According to Coaching, Mentoring and Managing: Breakthrough Strategies to Solve Performance Problems and Build Winning Teams (1996) by William Hendricks, et al., some managers instinctively do things that thwart their team’s performance.
Examine if you’re guilty of one or more of the following.
- Do you tend to speak at your employees, not with them? Your style of instruction could be accompanied by the frequent use of phrases such as “I want” and “you should.”
- Do you tend to exaggerate situations or behavior? Your tendency to color an employee’s behavior using qualifiers such as “always,” “never,” and “everyone” could be dragging him down. Generalizations could crush the employee’s sense of self-esteem. If you want to create positive change, instill pride, not shame.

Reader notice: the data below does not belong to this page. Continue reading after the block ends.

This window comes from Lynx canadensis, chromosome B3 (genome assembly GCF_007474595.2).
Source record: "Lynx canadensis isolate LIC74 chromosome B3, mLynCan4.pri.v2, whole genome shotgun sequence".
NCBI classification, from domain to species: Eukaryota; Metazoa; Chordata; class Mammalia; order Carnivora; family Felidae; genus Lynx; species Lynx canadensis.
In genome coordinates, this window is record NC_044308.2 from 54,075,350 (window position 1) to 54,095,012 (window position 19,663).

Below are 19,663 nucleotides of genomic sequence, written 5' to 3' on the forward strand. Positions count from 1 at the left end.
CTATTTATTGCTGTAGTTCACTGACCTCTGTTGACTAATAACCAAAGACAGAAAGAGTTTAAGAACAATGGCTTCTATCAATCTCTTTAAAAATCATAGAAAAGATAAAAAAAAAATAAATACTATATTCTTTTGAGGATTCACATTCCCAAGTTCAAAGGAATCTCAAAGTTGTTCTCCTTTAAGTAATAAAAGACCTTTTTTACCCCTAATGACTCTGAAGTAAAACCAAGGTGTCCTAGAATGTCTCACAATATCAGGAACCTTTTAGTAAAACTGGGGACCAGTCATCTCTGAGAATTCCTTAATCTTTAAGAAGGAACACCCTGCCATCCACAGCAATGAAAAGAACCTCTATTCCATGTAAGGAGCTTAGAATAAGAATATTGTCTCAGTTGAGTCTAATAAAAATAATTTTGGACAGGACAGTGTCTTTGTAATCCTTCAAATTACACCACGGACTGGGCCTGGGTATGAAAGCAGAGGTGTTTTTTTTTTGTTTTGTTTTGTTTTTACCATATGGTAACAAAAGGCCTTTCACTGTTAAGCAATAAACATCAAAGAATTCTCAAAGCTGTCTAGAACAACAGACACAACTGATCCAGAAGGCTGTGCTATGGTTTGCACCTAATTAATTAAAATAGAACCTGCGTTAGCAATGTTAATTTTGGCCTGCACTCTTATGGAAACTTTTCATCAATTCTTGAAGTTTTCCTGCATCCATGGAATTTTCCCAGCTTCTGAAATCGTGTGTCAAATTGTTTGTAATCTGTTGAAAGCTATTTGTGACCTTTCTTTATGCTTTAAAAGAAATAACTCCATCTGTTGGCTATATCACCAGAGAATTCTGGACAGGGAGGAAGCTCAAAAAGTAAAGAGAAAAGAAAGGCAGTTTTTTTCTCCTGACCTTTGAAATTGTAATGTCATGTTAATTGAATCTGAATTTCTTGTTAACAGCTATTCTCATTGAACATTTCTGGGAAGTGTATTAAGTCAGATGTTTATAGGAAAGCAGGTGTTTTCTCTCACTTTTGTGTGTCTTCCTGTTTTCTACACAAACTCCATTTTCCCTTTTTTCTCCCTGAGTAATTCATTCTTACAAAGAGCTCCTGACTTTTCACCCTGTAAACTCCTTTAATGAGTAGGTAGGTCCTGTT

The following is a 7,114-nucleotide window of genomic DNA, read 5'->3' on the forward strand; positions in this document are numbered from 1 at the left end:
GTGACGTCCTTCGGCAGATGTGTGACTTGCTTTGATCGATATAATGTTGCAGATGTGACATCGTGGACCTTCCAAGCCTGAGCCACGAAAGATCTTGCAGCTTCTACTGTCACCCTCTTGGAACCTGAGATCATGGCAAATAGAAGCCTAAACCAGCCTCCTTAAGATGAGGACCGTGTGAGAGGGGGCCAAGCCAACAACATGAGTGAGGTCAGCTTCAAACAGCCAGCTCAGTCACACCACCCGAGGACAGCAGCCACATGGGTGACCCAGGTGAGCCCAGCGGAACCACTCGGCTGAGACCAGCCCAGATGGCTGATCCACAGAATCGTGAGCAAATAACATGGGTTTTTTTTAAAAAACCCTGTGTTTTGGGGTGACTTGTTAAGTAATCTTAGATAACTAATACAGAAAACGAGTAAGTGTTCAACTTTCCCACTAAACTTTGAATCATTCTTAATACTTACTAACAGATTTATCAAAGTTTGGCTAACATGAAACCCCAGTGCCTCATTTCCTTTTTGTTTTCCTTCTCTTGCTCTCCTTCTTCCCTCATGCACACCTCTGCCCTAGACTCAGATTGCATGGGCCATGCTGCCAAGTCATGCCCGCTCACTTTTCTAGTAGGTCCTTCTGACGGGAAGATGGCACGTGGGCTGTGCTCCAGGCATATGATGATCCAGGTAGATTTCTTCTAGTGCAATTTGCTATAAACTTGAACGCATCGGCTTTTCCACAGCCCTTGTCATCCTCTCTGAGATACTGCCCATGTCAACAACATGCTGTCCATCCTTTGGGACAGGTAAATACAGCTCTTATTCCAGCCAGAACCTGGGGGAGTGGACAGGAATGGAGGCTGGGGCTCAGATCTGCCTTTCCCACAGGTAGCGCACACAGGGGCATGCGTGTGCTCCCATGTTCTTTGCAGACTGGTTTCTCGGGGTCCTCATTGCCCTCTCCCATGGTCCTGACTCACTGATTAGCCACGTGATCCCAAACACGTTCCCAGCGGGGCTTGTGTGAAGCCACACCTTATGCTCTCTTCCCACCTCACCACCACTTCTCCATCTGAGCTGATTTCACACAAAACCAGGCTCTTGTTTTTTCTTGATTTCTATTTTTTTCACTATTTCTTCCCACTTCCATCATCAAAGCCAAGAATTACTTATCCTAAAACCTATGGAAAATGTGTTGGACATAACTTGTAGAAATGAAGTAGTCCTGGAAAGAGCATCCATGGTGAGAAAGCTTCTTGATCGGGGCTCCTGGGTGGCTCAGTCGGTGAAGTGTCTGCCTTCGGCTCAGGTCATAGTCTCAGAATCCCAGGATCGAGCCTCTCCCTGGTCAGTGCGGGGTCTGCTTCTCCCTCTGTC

- Do you sometimes assume that your employee knows a problem and the solution? It’s possible that the employee may not recognize the problem. Skillfully use lines of questioning that can help the employee drill down into the details and reveal a higher-level issue.
- Do you often fail to follow up? If you don’t follow up on directions or performance expectations, you will inevitably find yourself reacting to unpleasant surprises.
- Do you not reward improved behavior? If you don’t reward positive changes in behavior, you will not expand behavioral adjustments to permanent performance improvement. Managerial feedback and coaching is all about reinforcing positive behaviors and encouraging corrections to damaging behavior.